“We are very excited to partner with mazu in this endeavor,” said Matthew Upton, president and owner, ROFFS. “We are trying to create a better experience for our users. By having our analyses more accessible in an intuitive georeferenced platform, combined with all the real-time data and satellite capabilities that mazu provides is going to be a gamechanger for our clients.”
By Keith Bowen
During the 2017 WMO, I fished with Capt. Ricky Wheeler on the ‘Exile 65’ Paul Mann out of The Canyon Club marina in Cape May, NJ. After a classic crashing teaser bite, a plug was pitched on a 80W standup combo and it was ‘game on’ with a decent sized Blue Marlin. I quickly got in my Smitty Built harness and got ready for a fight. Between fishing in Costa Rica and New Jersey, I had caught about 20 Blue Marlin in the past but after one jump, it was clear this was my biggest to date. Everyone was extremely excited during the controlled chaos as there had not yet been a blue weighed in and we were in the right Calcutta’s. The fight lasted 58 minutes to get her boatside. After measuring her six times, the captain agreed on her being a roughly 110” fish, 4” short of the minimum allowable length. Although from a somewhat disappointed perspective, the crew spoke the rest of the day about what a great experience the Blue was for all us. Little did we know how much that experience would influence our future plans. No Blue was weighed in that year – ouch but there are more tournament fish in the sea to catch in future years. With the experience of Capt Wheeler, I was lucky enough to catch and release enough fish and awarded with a 4th place finish for angler billfish points and receive a commemorative ring as well.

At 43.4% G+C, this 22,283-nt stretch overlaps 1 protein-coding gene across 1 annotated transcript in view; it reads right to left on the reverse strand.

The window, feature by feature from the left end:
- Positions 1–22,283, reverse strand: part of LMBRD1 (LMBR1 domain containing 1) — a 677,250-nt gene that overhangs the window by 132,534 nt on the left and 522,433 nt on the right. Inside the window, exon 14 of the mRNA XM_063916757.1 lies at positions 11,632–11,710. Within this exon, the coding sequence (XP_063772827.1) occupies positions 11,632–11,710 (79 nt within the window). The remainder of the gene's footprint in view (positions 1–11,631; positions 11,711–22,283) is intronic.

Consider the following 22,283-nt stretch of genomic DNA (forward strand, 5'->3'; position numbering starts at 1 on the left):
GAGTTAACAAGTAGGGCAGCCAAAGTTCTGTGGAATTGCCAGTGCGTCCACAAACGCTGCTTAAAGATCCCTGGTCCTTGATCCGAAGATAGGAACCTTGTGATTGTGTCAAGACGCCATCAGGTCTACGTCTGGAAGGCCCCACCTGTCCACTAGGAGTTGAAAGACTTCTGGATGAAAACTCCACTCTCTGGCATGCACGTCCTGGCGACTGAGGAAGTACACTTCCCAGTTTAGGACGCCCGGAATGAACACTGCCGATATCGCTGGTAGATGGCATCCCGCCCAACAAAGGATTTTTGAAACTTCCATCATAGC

Fast forward and as 2018 rolled around, all of the 2017 anglers still agreed that we wanted to have the same ‘good luck mojo’ on the Exile 65. To boost our chances, Capt. Wheeler brought an extremely experienced mate from Trinidad to aid in our 2018 quest. The mate, Matthew, had some tricks of his own with slightly different fishing techniques than I had seen in the past. Having caught hundreds of blue marlin, Matthew and his expertise were a welcome addition to the crew.
The 2018 WMO started a bit slower and like most boats, we had to work hard for our catches. On Friday, our third and final day of fishing, the captain and mate decided to change the spread based on their years of experience fishing in the conditions that we were seeing that day. On the port side, a medium sized plug was ready for pitch. On the starboard side, Matthew had stitched up a large pitch bait in case a BIG girl showed up.
At about 11:00, I went inside to make sandwiches for the crew, but was still keeping an eye out for an action through the window. I had just spread the mayonnaise on the rolls and I hear some commotion outside. As I looked up, I immediately saw the crew clearing the flatlines and Matthew going for the large pitch bait. I thought to myself, oh my gosh is this really happening ? As I exited the salon door and made my way to the cockpit, Matthew pitched her the bait and hooked up. In all my years of fishing, I had never seen a boil this large. As she hammered the pitch bait, it appeared a small car was emerging from the water. I quickly spotted my trusted Smitty Built harness hanging on the bridge stairs and geared up for the enduring fight. After Matthew hooked the fish on the Tiagra 80W custom standup combo, he turned to me and asked if I was ready to have some fun. I gladly took the rod and made my way to the corner of the cockpit to get situated for the fight. Without what seemed even making a swish of the tail, she swam away with ease at 28 lbs of drag.